As nighttime falls over the city, two children visiting their grandparents in India find there’s so much fun to be had! Whether it’s listening to epic stories or observing rituals in the puja room, there are many moments that make this time together special. In this beautiful, rhyming ode to bedtime, the only thing more universal than getting ready for bed and saying goodnight is the love between children and their grandparents.
Kylie is nervous about visiting her grandmother-her Amah-who lives SO FAR AWAY.
When she and Mama finally go to Taipei, Kylie is shy with Amah. Even though they have spent time together in video chats, those aren’t the same as real life. And in Taiwan, Kylie is at first uncomfortable with the less-familiar language, customs, culture, and food. However, after she is invited by Amah-Lái kàn kàn! Come see!-to play and splash in the hot springs (which aren’t that different from the pools at home), Kylie begins to see this place through her grandmother’s eyes and sees a new side of the things that used to scare her. Soon, Kylie is leading her Amah-Come see! Lái kàn kàn!-back through all her favorite parts of this place and having SO MUCH FUN! And when it is time to go home, the video chats will be extra special until they can visit faraway again.
After her grandfather’s death, a young girl wanders through his house. As she tours each room, the objects she discovers stir memories of her grandfather—her baba bozorg. His closet full of clothes reminds her of the mints he kept in his pockets. His favorite teacup conjures thoughts of the fig cookies he would offer her. The curtains in the living room bring up memories of hide-and-seek games and the special relationship that she and her baba bozorg shared, even though they spoke different languages.
When a little girl dreams about a bear, her grandfather explains how we connect with the knowledge of our ancestors through dreams. Bear, Hawk, Caribou, and Wolf all have teachings to share to help us live a good life. But when Grampa gets sick and falls into a coma, the little girl must lean on his teachings as she learns to say goodbye.
Musquon must overcome her impatience while learning to distinguish sweetgrass from other salt marsh grasses, but slowly the spirit and peace of her surroundings speak to her, and she gathers sweetgrass as her ancestors have done for centuries, leaving the first blade she sees to grow for future generations. This sweet, authentic story from a Maliseet mother and her Passamaquoddy husband includes backmatter about traditional basket making and a Wabanaki glossary. color throughout
Stump always has a fantastic time with his grandparents, filled with flowers, puzzles, crosswords, and endless love. But one day, Stump’s grandfather starts to lose his memory―and his words, which literally fall from him. Stump tries his best to keep the lost words safe, collecting them in a special box. But Grandpa seems to forget more and more everyday, and the situation comes to a head one snowy night when Stump wakes up to find Grandpa missing. Together, Stump and Grandma must find new ways to connect with Grandpa, and show him that he’s not alone. This poignant, tender picture book depicts the struggle of coping with a loved one’s dementia with honesty and sensitivity, with a message of hope that affirms the deep bonds of love between grandchild and grandparent. This book includes an afterword to the adult reader about dementia and recollection, written by Ove Dahl, a historian and head of the Danish Center for Reminiscence. He provides some practical tips, as illustrated in the story with Stump, for establishing a meaningful way of being together when caring for a relative with dementia.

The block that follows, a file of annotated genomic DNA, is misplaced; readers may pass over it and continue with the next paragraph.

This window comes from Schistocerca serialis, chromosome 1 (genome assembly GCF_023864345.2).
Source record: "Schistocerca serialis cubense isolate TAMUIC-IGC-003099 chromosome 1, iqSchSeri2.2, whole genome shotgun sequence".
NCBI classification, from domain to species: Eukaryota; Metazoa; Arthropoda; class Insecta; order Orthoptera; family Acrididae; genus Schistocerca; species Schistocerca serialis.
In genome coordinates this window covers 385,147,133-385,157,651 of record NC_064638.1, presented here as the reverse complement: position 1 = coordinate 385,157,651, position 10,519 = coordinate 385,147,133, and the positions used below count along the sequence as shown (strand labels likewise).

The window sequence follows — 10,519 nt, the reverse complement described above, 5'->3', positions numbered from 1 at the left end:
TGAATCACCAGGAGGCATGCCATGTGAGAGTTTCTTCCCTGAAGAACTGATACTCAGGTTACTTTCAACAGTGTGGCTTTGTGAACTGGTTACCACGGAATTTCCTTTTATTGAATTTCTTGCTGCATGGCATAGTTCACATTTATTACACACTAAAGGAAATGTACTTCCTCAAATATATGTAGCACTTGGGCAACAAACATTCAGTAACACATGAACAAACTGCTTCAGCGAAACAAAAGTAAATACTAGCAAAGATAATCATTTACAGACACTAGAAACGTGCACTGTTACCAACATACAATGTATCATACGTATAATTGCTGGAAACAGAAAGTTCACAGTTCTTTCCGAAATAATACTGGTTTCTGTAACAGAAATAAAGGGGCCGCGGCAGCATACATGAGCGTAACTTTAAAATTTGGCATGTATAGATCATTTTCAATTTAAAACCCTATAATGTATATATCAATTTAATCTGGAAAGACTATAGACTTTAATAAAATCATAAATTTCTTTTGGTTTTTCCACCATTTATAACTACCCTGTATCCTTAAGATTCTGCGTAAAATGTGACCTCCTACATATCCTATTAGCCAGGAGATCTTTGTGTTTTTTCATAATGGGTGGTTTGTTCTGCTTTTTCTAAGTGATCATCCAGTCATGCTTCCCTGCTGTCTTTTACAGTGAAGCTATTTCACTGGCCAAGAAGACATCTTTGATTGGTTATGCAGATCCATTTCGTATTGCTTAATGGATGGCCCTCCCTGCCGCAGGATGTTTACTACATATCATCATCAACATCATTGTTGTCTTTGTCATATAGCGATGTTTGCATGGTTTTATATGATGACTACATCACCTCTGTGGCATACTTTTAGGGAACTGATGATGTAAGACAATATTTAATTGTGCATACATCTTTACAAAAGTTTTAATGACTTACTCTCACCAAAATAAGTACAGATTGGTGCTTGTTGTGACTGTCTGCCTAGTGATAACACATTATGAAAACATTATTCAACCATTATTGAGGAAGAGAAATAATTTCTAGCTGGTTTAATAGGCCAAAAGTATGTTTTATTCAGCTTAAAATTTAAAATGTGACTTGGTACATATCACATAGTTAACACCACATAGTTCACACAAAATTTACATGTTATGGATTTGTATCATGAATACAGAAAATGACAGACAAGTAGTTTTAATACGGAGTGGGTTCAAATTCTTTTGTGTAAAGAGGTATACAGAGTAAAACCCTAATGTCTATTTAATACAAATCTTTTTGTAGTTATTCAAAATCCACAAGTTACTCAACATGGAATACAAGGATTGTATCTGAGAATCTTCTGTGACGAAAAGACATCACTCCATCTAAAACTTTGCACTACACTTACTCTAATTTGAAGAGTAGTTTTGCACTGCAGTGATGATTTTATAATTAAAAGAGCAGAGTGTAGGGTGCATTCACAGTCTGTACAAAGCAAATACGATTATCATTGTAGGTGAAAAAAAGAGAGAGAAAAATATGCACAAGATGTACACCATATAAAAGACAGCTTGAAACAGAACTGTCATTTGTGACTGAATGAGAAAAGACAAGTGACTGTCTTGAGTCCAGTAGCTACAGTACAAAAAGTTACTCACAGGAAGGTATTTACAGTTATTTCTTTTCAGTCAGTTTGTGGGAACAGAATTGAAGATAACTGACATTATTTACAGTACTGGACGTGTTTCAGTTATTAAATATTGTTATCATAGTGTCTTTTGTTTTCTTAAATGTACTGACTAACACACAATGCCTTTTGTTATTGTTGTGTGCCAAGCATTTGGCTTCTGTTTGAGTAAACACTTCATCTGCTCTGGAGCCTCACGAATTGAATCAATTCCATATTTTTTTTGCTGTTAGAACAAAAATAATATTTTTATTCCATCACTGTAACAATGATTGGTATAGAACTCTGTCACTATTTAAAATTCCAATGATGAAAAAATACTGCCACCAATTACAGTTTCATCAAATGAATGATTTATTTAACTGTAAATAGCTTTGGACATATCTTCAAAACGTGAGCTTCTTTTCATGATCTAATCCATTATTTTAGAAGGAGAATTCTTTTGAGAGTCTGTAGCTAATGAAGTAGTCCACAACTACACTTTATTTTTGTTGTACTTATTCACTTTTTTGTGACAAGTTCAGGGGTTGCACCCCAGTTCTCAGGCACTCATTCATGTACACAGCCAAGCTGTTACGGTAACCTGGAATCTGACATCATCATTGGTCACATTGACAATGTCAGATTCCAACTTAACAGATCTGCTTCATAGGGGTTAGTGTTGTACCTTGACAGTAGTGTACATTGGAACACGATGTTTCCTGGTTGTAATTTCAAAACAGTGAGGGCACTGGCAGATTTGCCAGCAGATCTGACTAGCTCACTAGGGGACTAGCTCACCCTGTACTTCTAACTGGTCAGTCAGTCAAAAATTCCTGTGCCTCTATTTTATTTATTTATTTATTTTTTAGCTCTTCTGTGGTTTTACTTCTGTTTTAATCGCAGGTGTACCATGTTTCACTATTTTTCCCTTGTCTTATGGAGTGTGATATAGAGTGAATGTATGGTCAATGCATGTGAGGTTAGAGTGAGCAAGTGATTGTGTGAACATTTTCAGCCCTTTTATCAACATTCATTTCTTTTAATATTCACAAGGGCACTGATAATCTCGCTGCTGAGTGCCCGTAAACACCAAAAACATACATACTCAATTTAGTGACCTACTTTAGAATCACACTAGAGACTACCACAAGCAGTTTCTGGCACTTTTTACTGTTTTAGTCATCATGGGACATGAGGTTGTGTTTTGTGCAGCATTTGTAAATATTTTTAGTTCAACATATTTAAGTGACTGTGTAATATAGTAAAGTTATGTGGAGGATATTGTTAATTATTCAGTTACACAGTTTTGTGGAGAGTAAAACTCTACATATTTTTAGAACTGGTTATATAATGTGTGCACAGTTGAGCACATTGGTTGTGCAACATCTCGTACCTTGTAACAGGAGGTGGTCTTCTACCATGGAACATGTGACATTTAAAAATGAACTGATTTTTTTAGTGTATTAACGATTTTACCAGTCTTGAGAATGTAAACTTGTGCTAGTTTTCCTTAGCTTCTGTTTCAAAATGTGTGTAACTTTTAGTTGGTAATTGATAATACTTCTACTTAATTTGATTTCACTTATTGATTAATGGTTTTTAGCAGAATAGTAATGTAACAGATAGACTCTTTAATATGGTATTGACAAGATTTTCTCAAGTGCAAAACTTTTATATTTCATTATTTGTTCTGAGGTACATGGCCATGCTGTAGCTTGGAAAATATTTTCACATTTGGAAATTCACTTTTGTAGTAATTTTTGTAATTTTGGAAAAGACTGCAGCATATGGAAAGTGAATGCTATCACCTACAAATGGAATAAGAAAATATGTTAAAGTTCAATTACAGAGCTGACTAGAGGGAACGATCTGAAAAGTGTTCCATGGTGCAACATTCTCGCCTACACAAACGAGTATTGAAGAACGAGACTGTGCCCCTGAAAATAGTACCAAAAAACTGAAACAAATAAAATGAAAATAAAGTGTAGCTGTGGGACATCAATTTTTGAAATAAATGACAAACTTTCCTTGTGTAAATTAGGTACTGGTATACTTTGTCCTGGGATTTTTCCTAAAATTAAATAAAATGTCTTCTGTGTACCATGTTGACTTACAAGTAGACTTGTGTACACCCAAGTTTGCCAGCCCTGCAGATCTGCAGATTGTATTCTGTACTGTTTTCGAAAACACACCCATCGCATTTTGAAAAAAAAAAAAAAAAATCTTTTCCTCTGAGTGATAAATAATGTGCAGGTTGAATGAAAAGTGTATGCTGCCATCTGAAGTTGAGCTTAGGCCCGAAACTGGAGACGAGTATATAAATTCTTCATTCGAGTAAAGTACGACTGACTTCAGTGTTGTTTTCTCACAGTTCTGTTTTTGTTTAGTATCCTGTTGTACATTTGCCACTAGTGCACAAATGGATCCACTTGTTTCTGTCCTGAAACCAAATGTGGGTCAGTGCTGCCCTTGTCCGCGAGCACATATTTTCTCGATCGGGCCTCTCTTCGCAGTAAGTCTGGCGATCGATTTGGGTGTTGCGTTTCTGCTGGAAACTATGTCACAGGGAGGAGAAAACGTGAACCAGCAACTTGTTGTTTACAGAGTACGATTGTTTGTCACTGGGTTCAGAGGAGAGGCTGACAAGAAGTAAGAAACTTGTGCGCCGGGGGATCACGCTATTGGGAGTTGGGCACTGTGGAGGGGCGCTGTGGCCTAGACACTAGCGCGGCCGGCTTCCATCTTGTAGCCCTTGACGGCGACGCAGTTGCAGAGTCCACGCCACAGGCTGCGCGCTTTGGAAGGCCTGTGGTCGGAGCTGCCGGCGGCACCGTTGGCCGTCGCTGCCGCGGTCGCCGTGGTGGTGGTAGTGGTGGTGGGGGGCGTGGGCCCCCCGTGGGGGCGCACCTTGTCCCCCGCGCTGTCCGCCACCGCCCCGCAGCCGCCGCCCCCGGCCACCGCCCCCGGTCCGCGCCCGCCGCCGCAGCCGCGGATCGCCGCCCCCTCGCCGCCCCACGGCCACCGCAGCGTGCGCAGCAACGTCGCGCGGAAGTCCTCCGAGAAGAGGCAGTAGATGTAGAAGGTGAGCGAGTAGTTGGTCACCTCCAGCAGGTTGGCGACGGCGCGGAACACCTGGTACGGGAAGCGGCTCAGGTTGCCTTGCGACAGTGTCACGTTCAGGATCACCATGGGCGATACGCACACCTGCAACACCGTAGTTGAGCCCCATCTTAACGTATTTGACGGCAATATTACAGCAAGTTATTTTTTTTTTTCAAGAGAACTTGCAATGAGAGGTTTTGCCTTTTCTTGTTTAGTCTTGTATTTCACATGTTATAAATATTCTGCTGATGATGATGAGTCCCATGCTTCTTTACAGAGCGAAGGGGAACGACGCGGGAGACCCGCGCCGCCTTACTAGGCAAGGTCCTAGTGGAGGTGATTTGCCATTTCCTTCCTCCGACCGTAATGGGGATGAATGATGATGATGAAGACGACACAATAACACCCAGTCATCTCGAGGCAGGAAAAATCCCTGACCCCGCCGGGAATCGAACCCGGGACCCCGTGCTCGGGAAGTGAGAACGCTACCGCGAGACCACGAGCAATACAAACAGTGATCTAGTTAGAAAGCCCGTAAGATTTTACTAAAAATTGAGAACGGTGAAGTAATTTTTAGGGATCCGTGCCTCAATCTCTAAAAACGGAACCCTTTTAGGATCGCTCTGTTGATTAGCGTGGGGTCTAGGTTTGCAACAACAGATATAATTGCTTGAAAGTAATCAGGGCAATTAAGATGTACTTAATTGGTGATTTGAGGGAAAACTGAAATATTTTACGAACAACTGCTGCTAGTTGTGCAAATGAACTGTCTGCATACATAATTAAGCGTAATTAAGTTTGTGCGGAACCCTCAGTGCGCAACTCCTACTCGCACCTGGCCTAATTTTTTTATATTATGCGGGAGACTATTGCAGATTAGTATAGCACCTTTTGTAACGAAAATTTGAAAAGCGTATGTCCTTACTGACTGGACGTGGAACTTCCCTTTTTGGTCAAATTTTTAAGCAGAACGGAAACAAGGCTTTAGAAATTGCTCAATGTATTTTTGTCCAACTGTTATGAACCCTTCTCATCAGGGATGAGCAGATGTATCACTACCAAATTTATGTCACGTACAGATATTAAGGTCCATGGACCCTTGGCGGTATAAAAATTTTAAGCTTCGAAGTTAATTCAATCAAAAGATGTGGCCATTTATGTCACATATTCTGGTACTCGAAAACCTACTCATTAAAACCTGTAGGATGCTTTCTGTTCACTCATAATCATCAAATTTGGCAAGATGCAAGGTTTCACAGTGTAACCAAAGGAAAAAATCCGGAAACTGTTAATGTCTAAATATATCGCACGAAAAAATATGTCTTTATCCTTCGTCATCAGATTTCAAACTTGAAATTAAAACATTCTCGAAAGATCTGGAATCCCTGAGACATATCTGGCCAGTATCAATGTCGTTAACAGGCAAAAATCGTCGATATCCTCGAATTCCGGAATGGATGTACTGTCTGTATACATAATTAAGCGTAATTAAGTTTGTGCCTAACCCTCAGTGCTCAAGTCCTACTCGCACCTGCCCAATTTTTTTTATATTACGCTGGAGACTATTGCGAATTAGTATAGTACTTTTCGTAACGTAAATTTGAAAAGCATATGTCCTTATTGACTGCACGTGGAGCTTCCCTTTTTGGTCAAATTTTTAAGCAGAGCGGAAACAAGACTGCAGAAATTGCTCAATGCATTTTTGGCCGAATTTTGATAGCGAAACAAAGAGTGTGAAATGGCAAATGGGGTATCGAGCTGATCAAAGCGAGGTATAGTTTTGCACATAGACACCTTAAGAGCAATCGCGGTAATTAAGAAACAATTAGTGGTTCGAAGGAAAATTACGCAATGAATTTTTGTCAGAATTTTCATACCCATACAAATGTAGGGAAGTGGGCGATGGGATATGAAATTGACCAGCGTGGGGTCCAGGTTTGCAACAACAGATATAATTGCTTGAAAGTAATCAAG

Grandpa lives on the other side of the ocean.He takes naps all the time. He eats different foods. He speaks an unfamiliar language. His house is the most boring place on Earth! Or is it? A little time together just might reveal that Grandpa is also a great singer, an energetic sandcastle builder, and a troublemaker . . . just like his grandson!
How to Greet a Grandma is a tribute to all grannies, everywhere. Each page introduces a different global grandma, phonetically describes how to pronounce her name, and explains a little about traditions in her country. Readers can discover what foods, hobbies, and fashions each gran might enjoy, learn what wisdoms they might share, and find out how to greet each one with love.
“Pull over, Grandma! Hurry!” Johnny says. Grandma does, and Johnny runs to show her what he spotted near the ditch: a sleeping pheasant. What Grandma sees is a small feathery hump. When Johnny wants to take it home, Grandma tries to tell him that the pheasant might have been hit by a car. But maybe she could use the feathers for her craftwork? So home with Grandma and Johnny the pheasant goes . . .
It’s hard to say who is most surprised by what happens next—Grandma, Johnny, or the pheasant. But no one will be more delighted than the reader at this lesson about patience and kindness and respect for nature, imparted by Grandma’s gentle humor, Johnny’s happy hooting, and all the quiet wisdom found in Cheryl Minnema’s stories of Native life and Julie Flett’s remarkably evocative and beautiful illustrations.
In this lyrical story-poem, written in Anishinaabemowin and English, a child and grandmother explore their surroundings, taking pleasure in the familiar sights that each new season brings.